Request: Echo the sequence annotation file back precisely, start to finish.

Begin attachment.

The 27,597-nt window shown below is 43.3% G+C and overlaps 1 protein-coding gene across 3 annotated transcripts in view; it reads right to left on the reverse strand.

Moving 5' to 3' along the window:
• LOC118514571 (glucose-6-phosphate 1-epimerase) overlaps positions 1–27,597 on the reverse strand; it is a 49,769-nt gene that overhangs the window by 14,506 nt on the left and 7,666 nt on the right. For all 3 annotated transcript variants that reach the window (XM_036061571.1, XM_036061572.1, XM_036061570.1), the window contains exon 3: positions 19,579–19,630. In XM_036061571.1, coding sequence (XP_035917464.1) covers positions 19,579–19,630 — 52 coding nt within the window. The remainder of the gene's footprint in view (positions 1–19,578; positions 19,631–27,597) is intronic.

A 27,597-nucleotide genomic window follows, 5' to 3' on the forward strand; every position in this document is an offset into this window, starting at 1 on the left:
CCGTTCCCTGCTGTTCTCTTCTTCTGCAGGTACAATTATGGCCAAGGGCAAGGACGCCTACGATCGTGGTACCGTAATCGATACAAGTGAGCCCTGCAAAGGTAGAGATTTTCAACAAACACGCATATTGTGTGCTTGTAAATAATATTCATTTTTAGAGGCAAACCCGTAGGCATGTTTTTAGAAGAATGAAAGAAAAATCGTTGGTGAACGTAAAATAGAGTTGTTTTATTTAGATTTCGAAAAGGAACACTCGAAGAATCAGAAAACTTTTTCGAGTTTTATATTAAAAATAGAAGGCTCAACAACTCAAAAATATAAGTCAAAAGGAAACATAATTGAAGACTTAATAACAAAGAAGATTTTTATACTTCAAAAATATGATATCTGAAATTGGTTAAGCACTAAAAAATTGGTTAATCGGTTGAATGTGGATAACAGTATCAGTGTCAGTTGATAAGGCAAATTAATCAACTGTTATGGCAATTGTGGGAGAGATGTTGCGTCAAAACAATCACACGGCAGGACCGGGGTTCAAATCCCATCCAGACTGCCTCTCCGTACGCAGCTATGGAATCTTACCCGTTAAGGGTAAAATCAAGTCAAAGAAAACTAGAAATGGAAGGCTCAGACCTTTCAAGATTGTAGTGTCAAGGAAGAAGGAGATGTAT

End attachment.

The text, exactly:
The 27,597-nt window shown below is 43.3% G+C and overlaps 1 protein-coding gene across 3 annotated transcripts in view; it reads right to left on the reverse strand.

Moving 5' to 3' along the window:
• LOC118514571 (glucose-6-phosphate 1-epimerase) overlaps positions 1–27,597 on the reverse strand; it is a 49,769-nt gene that overhangs the window by 14,506 nt on the left and 7,666 nt on the right. For all 3 annotated transcript variants that reach the window (XM_036061571.1, XM_036061572.1, XM_036061570.1), the window contains exon 3: positions 19,579–19,630. In XM_036061571.1, coding sequence (XP_035917464.1) covers positions 19,579–19,630 — 52 coding nt within the window. The remainder of the gene's footprint in view (positions 1–19,578; positions 19,631–27,597) is intronic.

A 27,597-nucleotide genomic window follows, 5' to 3' on the forward strand; every position in this document is an offset into this window, starting at 1 on the left:
CCGTTCCCTGCTGTTCTCTTCTTCTGCAGGTACAATTATGGCCAAGGGCAAGGACGCCTACGATCGTGGTACCGTAATCGATACAAGTGAGCCCTGCAAAGGTAGAGATTTTCAACAAACACGCATATTGTGTGCTTGTAAATAATATTCATTTTTAGAGGCAAACCCGTAGGCATGTTTTTAGAAGAATGAAAGAAAAATCGTTGGTGAACGTAAAATAGAGTTGTTTTATTTAGATTTCGAAAAGGAACACTCGAAGAATCAGAAAACTTTTTCGAGTTTTATATTAAAAATAGAAGGCTCAACAACTCAAAAATATAAGTCAAAAGGAAACATAATTGAAGACTTAATAACAAAGAAGATTTTTATACTTCAAAAATATGATATCTGAAATTGGTTAAGCACTAAAAAATTGGTTAATCGGTTGAATGTGGATAACAGTATCAGTGTCAGTTGATAAGGCAAATTAATCAACTGTTATGGCAATTGTGGGAGAGATGTTGCGTCAAAACAATCACACGGCAGGACCGGGGTTCAAATCCCATCCAGACTGCCTCTCCGTACGCAGCTATGGAATCTTACCCGTTAAGGGTAAAATCAAGTCAAAGAAAACTAGAAATGGAAGGCTCAGACCTTTCAAGATTGTAGTGTCAAGGAAGAAGGAGATGTAT